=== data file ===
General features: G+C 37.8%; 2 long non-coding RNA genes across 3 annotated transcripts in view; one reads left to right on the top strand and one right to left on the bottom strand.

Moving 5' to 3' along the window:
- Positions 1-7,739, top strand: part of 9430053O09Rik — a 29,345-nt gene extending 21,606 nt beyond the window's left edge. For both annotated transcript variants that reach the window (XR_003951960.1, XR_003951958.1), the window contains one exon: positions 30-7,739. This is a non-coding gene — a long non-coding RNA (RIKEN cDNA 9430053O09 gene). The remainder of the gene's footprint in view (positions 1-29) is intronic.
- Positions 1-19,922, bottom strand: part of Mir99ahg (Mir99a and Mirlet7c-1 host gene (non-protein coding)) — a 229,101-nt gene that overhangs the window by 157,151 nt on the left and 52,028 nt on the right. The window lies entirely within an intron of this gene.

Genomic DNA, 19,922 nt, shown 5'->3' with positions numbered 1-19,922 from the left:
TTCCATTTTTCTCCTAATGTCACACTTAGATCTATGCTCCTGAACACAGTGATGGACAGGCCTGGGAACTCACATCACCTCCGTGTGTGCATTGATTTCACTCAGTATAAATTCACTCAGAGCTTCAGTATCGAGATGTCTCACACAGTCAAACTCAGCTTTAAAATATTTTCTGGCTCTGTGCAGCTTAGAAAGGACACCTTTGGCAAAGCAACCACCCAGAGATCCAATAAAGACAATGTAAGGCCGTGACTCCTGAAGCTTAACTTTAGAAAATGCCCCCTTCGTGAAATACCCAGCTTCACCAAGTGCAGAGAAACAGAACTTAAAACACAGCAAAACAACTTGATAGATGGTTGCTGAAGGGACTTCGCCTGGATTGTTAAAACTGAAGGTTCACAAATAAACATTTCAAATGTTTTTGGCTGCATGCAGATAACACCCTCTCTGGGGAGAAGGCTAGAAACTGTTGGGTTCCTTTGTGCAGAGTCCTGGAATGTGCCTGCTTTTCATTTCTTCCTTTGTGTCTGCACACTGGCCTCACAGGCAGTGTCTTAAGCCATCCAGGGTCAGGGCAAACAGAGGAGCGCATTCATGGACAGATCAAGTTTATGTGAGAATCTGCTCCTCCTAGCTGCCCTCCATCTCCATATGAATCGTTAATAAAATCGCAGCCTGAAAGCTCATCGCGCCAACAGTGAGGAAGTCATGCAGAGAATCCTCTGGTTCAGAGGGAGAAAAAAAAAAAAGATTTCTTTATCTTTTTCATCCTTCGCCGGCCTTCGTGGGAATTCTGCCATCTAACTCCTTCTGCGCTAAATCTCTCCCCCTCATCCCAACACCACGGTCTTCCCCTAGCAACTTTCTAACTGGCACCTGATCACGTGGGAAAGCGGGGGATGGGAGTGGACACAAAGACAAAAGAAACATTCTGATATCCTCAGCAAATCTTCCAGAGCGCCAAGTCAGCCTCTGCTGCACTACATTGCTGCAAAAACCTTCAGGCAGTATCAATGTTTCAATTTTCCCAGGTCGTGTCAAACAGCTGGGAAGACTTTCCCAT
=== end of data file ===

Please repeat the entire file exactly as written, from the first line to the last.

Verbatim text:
General features: G+C 37.8%; 2 long non-coding RNA genes across 3 annotated transcripts in view; one reads left to right on the top strand and one right to left on the bottom strand.

Moving 5' to 3' along the window:
- Positions 1-7,739, top strand: part of 9430053O09Rik — a 29,345-nt gene extending 21,606 nt beyond the window's left edge. For both annotated transcript variants that reach the window (XR_003951960.1, XR_003951958.1), the window contains one exon: positions 30-7,739. This is a non-coding gene — a long non-coding RNA (RIKEN cDNA 9430053O09 gene). The remainder of the gene's footprint in view (positions 1-29) is intronic.
- Positions 1-19,922, bottom strand: part of Mir99ahg (Mir99a and Mirlet7c-1 host gene (non-protein coding)) — a 229,101-nt gene that overhangs the window by 157,151 nt on the left and 52,028 nt on the right. The window lies entirely within an intron of this gene.

Genomic DNA, 19,922 nt, shown 5'->3' with positions numbered 1-19,922 from the left:
TTCCATTTTTCTCCTAATGTCACACTTAGATCTATGCTCCTGAACACAGTGATGGACAGGCCTGGGAACTCACATCACCTCCGTGTGTGCATTGATTTCACTCAGTATAAATTCACTCAGAGCTTCAGTATCGAGATGTCTCACACAGTCAAACTCAGCTTTAAAATATTTTCTGGCTCTGTGCAGCTTAGAAAGGACACCTTTGGCAAAGCAACCACCCAGAGATCCAATAAAGACAATGTAAGGCCGTGACTCCTGAAGCTTAACTTTAGAAAATGCCCCCTTCGTGAAATACCCAGCTTCACCAAGTGCAGAGAAACAGAACTTAAAACACAGCAAAACAACTTGATAGATGGTTGCTGAAGGGACTTCGCCTGGATTGTTAAAACTGAAGGTTCACAAATAAACATTTCAAATGTTTTTGGCTGCATGCAGATAACACCCTCTCTGGGGAGAAGGCTAGAAACTGTTGGGTTCCTTTGTGCAGAGTCCTGGAATGTGCCTGCTTTTCATTTCTTCCTTTGTGTCTGCACACTGGCCTCACAGGCAGTGTCTTAAGCCATCCAGGGTCAGGGCAAACAGAGGAGCGCATTCATGGACAGATCAAGTTTATGTGAGAATCTGCTCCTCCTAGCTGCCCTCCATCTCCATATGAATCGTTAATAAAATCGCAGCCTGAAAGCTCATCGCGCCAACAGTGAGGAAGTCATGCAGAGAATCCTCTGGTTCAGAGGGAGAAAAAAAAAAAAGATTTCTTTATCTTTTTCATCCTTCGCCGGCCTTCGTGGGAATTCTGCCATCTAACTCCTTCTGCGCTAAATCTCTCCCCCTCATCCCAACACCACGGTCTTCCCCTAGCAACTTTCTAACTGGCACCTGATCACGTGGGAAAGCGGGGGATGGGAGTGGACACAAAGACAAAAGAAACATTCTGATATCCTCAGCAAATCTTCCAGAGCGCCAAGTCAGCCTCTGCTGCACTACATTGCTGCAAAAACCTTCAGGCAGTATCAATGTTTCAATTTTCCCAGGTCGTGTCAAACAGCTGGGAAGACTTTCCCAT